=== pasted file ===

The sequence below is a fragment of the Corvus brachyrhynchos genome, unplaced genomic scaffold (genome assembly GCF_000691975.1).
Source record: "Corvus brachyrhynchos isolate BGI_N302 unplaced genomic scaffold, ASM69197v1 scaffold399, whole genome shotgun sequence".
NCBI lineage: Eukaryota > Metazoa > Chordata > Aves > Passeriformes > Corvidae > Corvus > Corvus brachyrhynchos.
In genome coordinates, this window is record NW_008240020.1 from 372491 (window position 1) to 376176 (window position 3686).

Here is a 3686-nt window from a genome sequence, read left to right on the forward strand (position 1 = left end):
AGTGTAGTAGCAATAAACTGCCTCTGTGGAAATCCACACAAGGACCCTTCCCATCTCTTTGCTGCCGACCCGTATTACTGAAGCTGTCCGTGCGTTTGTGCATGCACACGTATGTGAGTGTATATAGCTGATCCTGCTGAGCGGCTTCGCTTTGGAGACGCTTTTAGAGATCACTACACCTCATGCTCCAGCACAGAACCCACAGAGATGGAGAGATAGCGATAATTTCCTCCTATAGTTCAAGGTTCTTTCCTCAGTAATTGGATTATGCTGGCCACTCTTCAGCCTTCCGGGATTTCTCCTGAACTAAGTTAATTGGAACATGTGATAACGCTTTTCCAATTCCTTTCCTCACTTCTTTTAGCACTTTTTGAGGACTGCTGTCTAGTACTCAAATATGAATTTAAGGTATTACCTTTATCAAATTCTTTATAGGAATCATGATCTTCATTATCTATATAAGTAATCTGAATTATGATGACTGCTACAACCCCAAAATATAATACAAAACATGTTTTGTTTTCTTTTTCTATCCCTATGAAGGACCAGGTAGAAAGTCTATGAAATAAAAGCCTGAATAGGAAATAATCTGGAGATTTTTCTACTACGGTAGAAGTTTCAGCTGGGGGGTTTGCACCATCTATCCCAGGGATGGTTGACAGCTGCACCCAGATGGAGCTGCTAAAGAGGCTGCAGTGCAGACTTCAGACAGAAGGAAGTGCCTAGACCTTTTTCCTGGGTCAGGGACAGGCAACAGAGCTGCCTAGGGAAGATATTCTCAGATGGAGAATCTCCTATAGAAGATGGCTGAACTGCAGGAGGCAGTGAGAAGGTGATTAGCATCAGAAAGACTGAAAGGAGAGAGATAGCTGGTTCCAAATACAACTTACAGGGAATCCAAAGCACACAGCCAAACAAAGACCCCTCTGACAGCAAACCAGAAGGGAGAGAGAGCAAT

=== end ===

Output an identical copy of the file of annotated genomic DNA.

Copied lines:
The sequence below is a fragment of the Corvus brachyrhynchos genome, unplaced genomic scaffold (genome assembly GCF_000691975.1).
Source record: "Corvus brachyrhynchos isolate BGI_N302 unplaced genomic scaffold, ASM69197v1 scaffold399, whole genome shotgun sequence".
NCBI lineage: Eukaryota > Metazoa > Chordata > Aves > Passeriformes > Corvidae > Corvus > Corvus brachyrhynchos.
In genome coordinates, this window is record NW_008240020.1 from 372491 (window position 1) to 376176 (window position 3686).

Here is a 3686-nt window from a genome sequence, read left to right on the forward strand (position 1 = left end):
AGTGTAGTAGCAATAAACTGCCTCTGTGGAAATCCACACAAGGACCCTTCCCATCTCTTTGCTGCCGACCCGTATTACTGAAGCTGTCCGTGCGTTTGTGCATGCACACGTATGTGAGTGTATATAGCTGATCCTGCTGAGCGGCTTCGCTTTGGAGACGCTTTTAGAGATCACTACACCTCATGCTCCAGCACAGAACCCACAGAGATGGAGAGATAGCGATAATTTCCTCCTATAGTTCAAGGTTCTTTCCTCAGTAATTGGATTATGCTGGCCACTCTTCAGCCTTCCGGGATTTCTCCTGAACTAAGTTAATTGGAACATGTGATAACGCTTTTCCAATTCCTTTCCTCACTTCTTTTAGCACTTTTTGAGGACTGCTGTCTAGTACTCAAATATGAATTTAAGGTATTACCTTTATCAAATTCTTTATAGGAATCATGATCTTCATTATCTATATAAGTAATCTGAATTATGATGACTGCTACAACCCCAAAATATAATACAAAACATGTTTTGTTTTCTTTTTCTATCCCTATGAAGGACCAGGTAGAAAGTCTATGAAATAAAAGCCTGAATAGGAAATAATCTGGAGATTTTTCTACTACGGTAGAAGTTTCAGCTGGGGGGTTTGCACCATCTATCCCAGGGATGGTTGACAGCTGCACCCAGATGGAGCTGCTAAAGAGGCTGCAGTGCAGACTTCAGACAGAAGGAAGTGCCTAGACCTTTTTCCTGGGTCAGGGACAGGCAACAGAGCTGCCTAGGGAAGATATTCTCAGATGGAGAATCTCCTATAGAAGATGGCTGAACTGCAGGAGGCAGTGAGAAGGTGATTAGCATCAGAAAGACTGAAAGGAGAGAGATAGCTGGTTCCAAATACAACTTACAGGGAATCCAAAGCACACAGCCAAACAAAGACCCCTCTGACAGCAAACCAGAAGGGAGAGAGAGCAAT